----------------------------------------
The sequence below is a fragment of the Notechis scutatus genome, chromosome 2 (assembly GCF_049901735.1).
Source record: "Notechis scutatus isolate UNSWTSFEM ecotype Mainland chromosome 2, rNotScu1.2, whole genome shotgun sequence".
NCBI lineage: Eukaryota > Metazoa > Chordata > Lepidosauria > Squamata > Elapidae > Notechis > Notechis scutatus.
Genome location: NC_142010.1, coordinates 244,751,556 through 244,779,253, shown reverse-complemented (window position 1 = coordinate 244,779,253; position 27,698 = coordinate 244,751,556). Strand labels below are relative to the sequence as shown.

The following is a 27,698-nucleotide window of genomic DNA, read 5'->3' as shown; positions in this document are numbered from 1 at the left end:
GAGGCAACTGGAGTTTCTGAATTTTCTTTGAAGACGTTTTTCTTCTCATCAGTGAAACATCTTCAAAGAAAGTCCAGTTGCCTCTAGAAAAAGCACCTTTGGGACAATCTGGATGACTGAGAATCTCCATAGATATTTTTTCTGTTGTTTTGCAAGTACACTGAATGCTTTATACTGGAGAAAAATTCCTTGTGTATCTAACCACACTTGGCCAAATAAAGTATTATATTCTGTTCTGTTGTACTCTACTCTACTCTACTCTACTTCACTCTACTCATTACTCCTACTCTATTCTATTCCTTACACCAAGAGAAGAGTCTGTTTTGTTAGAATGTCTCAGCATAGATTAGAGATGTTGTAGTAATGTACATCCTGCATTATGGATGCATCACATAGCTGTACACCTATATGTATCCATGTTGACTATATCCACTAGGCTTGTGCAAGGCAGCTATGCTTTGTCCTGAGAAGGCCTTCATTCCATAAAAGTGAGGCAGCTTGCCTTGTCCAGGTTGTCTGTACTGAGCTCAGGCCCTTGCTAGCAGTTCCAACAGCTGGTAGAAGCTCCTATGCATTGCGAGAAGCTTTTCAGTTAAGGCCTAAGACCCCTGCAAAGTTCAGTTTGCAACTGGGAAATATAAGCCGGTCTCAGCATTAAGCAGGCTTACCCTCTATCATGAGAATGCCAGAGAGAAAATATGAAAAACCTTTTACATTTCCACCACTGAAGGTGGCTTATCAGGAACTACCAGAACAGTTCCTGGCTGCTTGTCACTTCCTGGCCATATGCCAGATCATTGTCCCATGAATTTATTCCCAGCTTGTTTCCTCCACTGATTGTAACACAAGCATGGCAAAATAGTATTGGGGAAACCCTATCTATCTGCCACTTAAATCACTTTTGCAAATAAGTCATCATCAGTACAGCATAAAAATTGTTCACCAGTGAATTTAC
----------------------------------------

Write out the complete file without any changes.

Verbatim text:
The sequence below is a fragment of the Notechis scutatus genome, chromosome 2 (assembly GCF_049901735.1).
Source record: "Notechis scutatus isolate UNSWTSFEM ecotype Mainland chromosome 2, rNotScu1.2, whole genome shotgun sequence".
NCBI lineage: Eukaryota > Metazoa > Chordata > Lepidosauria > Squamata > Elapidae > Notechis > Notechis scutatus.
Genome location: NC_142010.1, coordinates 244,751,556 through 244,779,253, shown reverse-complemented (window position 1 = coordinate 244,779,253; position 27,698 = coordinate 244,751,556). Strand labels below are relative to the sequence as shown.

The following is a 27,698-nucleotide window of genomic DNA, read 5'->3' as shown; positions in this document are numbered from 1 at the left end:
GAGGCAACTGGAGTTTCTGAATTTTCTTTGAAGACGTTTTTCTTCTCATCAGTGAAACATCTTCAAAGAAAGTCCAGTTGCCTCTAGAAAAAGCACCTTTGGGACAATCTGGATGACTGAGAATCTCCATAGATATTTTTTCTGTTGTTTTGCAAGTACACTGAATGCTTTATACTGGAGAAAAATTCCTTGTGTATCTAACCACACTTGGCCAAATAAAGTATTATATTCTGTTCTGTTGTACTCTACTCTACTCTACTCTACTTCACTCTACTCATTACTCCTACTCTATTCTATTCCTTACACCAAGAGAAGAGTCTGTTTTGTTAGAATGTCTCAGCATAGATTAGAGATGTTGTAGTAATGTACATCCTGCATTATGGATGCATCACATAGCTGTACACCTATATGTATCCATGTTGACTATATCCACTAGGCTTGTGCAAGGCAGCTATGCTTTGTCCTGAGAAGGCCTTCATTCCATAAAAGTGAGGCAGCTTGCCTTGTCCAGGTTGTCTGTACTGAGCTCAGGCCCTTGCTAGCAGTTCCAACAGCTGGTAGAAGCTCCTATGCATTGCGAGAAGCTTTTCAGTTAAGGCCTAAGACCCCTGCAAAGTTCAGTTTGCAACTGGGAAATATAAGCCGGTCTCAGCATTAAGCAGGCTTACCCTCTATCATGAGAATGCCAGAGAGAAAATATGAAAAACCTTTTACATTTCCACCACTGAAGGTGGCTTATCAGGAACTACCAGAACAGTTCCTGGCTGCTTGTCACTTCCTGGCCATATGCCAGATCATTGTCCCATGAATTTATTCCCAGCTTGTTTCCTCCACTGATTGTAACACAAGCATGGCAAAATAGTATTGGGGAAACCCTATCTATCTGCCACTTAAATCACTTTTGCAAATAAGTCATCATCAGTACAGCATAAAAATTGTTCACCAGTGAATTTAC